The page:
Sad. Just. Sad.
NEMJ poll: 46% of family practitioners will feel forced out of medicine if ObamaCare passes
posted at 9:30 am on March 17, 2010 by Ed Morrissey
And you thought wait times were long now. The New England Journal of Medicine, hardly a bastion of conservative thought, polled health-care providers to determine their reaction to ObamaCare, and discovered that it has many doctors looking for the exits. Almost half of all general-practice doctors would feel compelled to leave medicine altogether if it passes:
* 46.3% of primary care physicians (family medicine and internal medicine) feel that the passing of health reform will either force them out of medicine or make them want to leave medicine.
* 36% of physicians would not recommend medicine as a career, regardless of health reform. 27% would recommend medicine as a career but not if health reform passes.
* 62.7% of physicians feel that health reform is needed but should be implemented in a more targeted, gradual way, as opposed to the sweeping overhaul that is in legislation.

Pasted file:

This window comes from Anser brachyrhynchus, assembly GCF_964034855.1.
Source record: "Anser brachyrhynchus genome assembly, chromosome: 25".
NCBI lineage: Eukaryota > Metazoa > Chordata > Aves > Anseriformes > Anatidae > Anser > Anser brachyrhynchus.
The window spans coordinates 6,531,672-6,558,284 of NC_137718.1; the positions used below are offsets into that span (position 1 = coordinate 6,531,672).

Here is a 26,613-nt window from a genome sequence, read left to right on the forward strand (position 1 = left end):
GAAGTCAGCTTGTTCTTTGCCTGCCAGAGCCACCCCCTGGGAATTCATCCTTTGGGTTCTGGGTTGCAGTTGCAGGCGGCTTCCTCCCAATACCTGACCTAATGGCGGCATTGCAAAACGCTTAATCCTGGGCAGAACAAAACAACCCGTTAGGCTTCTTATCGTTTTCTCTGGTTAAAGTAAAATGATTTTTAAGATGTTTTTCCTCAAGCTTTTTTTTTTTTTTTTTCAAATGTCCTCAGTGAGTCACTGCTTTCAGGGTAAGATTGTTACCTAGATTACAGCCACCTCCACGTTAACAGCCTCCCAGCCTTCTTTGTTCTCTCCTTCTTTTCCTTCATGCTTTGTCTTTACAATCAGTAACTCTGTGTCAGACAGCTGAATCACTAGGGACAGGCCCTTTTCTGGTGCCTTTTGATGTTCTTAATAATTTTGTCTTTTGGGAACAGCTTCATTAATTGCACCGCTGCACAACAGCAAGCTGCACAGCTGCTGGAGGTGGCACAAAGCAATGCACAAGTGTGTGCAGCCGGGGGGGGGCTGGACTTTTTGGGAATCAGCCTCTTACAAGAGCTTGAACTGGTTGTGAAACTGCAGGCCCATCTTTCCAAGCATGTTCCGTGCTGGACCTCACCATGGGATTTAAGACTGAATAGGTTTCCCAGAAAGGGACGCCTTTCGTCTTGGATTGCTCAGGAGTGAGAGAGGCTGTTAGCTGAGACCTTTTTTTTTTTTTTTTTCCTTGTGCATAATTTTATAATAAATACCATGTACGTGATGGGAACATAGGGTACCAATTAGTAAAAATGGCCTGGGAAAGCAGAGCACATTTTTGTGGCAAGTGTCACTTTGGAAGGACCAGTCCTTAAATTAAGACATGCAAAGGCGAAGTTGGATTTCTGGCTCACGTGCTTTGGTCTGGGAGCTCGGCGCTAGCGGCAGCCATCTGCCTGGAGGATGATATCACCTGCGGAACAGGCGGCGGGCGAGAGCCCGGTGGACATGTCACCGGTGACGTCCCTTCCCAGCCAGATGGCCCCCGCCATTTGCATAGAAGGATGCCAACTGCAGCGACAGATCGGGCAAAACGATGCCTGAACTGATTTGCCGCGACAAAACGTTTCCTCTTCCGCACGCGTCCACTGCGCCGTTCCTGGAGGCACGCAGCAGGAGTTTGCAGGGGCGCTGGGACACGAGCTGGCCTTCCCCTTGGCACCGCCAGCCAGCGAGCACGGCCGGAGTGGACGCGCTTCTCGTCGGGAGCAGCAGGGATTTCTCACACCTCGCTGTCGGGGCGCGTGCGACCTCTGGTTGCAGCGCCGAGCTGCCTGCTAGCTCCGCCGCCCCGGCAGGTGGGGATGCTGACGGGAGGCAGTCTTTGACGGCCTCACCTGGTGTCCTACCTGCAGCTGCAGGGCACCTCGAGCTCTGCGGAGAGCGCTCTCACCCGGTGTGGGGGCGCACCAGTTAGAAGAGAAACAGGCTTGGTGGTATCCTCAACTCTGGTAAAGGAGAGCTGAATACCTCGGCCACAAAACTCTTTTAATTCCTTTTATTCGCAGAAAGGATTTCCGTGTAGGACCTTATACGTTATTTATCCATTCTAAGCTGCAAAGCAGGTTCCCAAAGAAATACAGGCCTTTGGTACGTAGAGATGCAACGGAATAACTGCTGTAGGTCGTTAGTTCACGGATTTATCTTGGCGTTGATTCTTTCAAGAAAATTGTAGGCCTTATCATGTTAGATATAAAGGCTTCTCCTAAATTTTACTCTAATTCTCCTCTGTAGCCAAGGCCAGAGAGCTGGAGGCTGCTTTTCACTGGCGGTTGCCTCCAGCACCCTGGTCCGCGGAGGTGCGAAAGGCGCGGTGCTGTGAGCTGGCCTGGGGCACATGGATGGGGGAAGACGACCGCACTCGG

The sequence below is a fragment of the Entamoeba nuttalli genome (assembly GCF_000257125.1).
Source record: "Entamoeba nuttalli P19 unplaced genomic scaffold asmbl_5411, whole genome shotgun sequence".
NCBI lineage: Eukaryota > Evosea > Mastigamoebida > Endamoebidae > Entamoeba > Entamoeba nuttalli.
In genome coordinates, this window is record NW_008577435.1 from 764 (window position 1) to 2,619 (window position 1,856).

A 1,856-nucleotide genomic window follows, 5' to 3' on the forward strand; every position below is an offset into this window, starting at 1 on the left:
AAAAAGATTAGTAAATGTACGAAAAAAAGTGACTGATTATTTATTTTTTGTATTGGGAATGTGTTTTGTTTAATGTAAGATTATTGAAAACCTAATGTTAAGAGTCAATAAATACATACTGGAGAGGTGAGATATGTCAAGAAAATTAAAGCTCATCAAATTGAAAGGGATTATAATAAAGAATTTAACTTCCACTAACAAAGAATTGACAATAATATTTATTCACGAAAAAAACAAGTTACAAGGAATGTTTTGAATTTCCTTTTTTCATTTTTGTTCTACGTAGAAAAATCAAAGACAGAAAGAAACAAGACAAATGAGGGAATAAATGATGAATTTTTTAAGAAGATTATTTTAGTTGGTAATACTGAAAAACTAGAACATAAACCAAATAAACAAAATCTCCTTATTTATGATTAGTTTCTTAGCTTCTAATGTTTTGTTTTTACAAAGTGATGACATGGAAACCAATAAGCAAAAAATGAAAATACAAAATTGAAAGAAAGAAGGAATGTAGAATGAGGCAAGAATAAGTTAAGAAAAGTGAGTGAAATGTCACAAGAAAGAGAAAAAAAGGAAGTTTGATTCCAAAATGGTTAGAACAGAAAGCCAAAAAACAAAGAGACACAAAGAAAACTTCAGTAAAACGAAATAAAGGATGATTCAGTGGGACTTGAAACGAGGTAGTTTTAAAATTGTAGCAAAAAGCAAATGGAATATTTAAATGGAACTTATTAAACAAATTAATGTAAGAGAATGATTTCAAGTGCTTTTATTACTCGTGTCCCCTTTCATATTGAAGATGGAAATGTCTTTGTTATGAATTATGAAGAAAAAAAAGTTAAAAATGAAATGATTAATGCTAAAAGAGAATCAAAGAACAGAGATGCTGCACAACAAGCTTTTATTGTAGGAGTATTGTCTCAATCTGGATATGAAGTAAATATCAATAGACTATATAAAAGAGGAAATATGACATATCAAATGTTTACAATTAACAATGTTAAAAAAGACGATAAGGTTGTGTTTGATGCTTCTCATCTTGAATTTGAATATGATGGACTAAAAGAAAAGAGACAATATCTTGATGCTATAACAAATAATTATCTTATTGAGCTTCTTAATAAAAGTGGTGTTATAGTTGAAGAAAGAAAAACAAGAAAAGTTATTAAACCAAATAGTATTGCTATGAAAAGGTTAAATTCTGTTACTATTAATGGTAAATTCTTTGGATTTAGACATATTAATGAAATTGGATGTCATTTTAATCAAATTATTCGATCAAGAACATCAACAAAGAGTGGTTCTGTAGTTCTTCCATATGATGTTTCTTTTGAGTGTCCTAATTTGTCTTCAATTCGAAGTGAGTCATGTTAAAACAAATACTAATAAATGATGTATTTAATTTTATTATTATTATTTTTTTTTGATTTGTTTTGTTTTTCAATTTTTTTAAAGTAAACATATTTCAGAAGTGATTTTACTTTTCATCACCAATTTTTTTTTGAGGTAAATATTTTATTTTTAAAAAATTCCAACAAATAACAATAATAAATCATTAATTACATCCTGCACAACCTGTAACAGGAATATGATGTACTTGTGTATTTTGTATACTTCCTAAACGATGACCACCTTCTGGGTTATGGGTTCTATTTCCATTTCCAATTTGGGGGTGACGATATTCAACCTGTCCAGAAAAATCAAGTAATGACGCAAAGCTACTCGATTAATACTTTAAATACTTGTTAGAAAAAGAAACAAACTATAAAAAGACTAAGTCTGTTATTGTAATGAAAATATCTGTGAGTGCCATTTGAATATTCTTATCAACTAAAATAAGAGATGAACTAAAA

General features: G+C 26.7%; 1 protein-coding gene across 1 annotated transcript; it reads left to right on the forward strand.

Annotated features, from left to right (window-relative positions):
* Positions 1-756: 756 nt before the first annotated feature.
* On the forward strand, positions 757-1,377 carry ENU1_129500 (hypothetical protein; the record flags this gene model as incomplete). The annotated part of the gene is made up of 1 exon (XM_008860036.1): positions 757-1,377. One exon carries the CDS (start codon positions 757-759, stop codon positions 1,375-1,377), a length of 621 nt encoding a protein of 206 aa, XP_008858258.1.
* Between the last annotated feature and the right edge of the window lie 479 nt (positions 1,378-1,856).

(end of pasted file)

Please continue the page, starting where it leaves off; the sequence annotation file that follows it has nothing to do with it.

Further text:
Oddly, NEMJ polled heavily on the public option, which has been out of the ObamaCare proposal since mid-December when the Senate finally killed it. The public option is deeply unpopular among physicians, with only 29% in favor of it. Forty-five percent would either retire or quit if it passed, and 71% believe their income would fall with a public option — probably from experience with Medicare and Medicaid.
If we want to maintain access to the health-care system, we need to maintain and increase the provider supply. Policy makers should note the pricing signals being sent by ObamaCare. If it discourages almost half of all current primary-care physicians now, what will that supply look like in ten years? It won’t be growing, especially with the industry’s eminences grises taking a pass on mentoring new talent into the field. The best and brightest will turn away from medicine to other fields — probably the law, which will get a huge boost from ObamaCare — leaving future positions to be filled by others.
Paul Hsieh says this is doctors going Galt, or about to do so. If not quite that dramatic, it’s a big indicator that there will be fewer of them to see patients in the not-so-distant future, which means long wait times and less care for more patients in the system.